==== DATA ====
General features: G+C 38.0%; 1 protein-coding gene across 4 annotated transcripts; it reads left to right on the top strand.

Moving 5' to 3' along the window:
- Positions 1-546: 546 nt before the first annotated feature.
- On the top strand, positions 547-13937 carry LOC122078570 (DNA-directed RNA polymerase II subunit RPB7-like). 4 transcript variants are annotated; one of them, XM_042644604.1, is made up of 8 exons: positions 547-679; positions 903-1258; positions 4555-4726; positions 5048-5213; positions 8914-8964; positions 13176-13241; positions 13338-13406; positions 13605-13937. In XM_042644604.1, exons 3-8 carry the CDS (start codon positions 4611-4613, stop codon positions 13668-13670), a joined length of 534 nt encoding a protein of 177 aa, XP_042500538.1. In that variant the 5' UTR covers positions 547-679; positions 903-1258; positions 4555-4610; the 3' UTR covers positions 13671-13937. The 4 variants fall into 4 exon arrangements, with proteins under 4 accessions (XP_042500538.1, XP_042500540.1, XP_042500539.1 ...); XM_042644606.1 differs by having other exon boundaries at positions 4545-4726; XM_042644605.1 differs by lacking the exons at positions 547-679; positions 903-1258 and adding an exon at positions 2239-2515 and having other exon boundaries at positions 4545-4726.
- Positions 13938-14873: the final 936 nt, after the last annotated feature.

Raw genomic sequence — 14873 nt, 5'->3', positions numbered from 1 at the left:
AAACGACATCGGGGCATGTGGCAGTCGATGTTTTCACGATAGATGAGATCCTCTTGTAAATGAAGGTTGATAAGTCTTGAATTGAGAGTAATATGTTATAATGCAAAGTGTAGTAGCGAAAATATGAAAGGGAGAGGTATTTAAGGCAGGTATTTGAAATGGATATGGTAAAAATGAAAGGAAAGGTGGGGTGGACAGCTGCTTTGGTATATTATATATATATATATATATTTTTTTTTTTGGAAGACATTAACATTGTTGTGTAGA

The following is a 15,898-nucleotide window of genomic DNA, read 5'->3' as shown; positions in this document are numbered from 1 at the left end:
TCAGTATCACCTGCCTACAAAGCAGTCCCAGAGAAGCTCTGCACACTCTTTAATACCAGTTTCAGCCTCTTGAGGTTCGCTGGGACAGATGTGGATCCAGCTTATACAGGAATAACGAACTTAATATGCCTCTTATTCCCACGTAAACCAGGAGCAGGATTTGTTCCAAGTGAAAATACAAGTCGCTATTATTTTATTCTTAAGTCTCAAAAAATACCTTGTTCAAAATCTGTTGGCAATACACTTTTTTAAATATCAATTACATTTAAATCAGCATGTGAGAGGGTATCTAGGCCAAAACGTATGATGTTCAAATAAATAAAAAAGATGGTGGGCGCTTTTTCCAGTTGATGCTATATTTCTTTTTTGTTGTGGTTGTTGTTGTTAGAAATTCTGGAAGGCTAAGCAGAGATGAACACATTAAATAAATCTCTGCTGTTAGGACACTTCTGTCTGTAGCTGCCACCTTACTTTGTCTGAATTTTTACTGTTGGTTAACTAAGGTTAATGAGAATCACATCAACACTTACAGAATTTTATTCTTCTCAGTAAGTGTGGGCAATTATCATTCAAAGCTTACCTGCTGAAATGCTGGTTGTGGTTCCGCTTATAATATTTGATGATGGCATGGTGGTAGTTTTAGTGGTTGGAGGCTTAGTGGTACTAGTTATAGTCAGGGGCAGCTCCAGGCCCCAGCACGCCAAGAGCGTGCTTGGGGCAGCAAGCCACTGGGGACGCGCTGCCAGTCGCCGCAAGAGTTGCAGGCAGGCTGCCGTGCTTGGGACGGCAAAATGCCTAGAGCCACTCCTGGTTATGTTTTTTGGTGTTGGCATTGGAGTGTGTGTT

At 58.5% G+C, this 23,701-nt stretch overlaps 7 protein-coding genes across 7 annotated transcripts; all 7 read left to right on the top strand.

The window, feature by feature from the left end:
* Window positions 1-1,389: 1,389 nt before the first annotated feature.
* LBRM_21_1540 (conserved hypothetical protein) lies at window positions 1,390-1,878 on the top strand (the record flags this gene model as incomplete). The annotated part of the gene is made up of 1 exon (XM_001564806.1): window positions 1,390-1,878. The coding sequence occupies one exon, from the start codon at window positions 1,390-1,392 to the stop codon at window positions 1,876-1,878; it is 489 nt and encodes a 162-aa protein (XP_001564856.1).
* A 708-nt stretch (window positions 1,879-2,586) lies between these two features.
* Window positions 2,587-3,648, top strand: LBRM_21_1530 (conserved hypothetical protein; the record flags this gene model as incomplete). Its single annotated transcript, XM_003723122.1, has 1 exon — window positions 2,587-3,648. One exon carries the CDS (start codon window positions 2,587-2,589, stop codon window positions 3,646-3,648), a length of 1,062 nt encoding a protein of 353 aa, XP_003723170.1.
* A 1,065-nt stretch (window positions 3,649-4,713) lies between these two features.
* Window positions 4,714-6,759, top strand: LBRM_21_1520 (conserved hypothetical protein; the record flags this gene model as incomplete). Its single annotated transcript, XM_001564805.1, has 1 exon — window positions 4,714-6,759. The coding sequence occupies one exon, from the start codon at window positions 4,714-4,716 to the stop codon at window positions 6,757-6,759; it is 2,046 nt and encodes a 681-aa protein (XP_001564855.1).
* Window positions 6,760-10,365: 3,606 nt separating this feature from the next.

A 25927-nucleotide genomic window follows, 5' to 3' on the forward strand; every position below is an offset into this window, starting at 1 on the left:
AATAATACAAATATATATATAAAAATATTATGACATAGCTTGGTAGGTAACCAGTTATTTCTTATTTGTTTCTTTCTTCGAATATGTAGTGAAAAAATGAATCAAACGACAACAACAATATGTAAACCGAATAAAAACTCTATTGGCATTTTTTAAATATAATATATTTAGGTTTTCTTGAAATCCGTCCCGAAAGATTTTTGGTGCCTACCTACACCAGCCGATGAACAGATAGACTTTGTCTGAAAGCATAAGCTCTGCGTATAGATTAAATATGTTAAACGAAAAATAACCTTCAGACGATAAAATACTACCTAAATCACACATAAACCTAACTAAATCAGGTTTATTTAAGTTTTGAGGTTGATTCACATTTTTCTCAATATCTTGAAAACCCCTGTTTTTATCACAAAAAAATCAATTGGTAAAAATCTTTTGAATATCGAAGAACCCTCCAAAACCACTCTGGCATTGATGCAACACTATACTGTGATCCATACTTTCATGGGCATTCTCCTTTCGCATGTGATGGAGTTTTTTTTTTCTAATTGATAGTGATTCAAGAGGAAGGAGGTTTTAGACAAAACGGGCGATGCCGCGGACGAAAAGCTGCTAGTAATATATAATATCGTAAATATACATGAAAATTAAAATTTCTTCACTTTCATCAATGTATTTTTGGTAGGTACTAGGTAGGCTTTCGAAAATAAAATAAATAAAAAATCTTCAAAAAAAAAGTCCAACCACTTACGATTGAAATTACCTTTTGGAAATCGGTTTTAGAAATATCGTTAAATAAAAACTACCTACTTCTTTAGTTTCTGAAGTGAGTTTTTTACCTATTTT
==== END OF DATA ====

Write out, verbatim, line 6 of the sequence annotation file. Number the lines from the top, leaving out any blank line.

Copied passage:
Raw genomic sequence — 14873 nt, 5'->3', positions numbered from 1 at the left: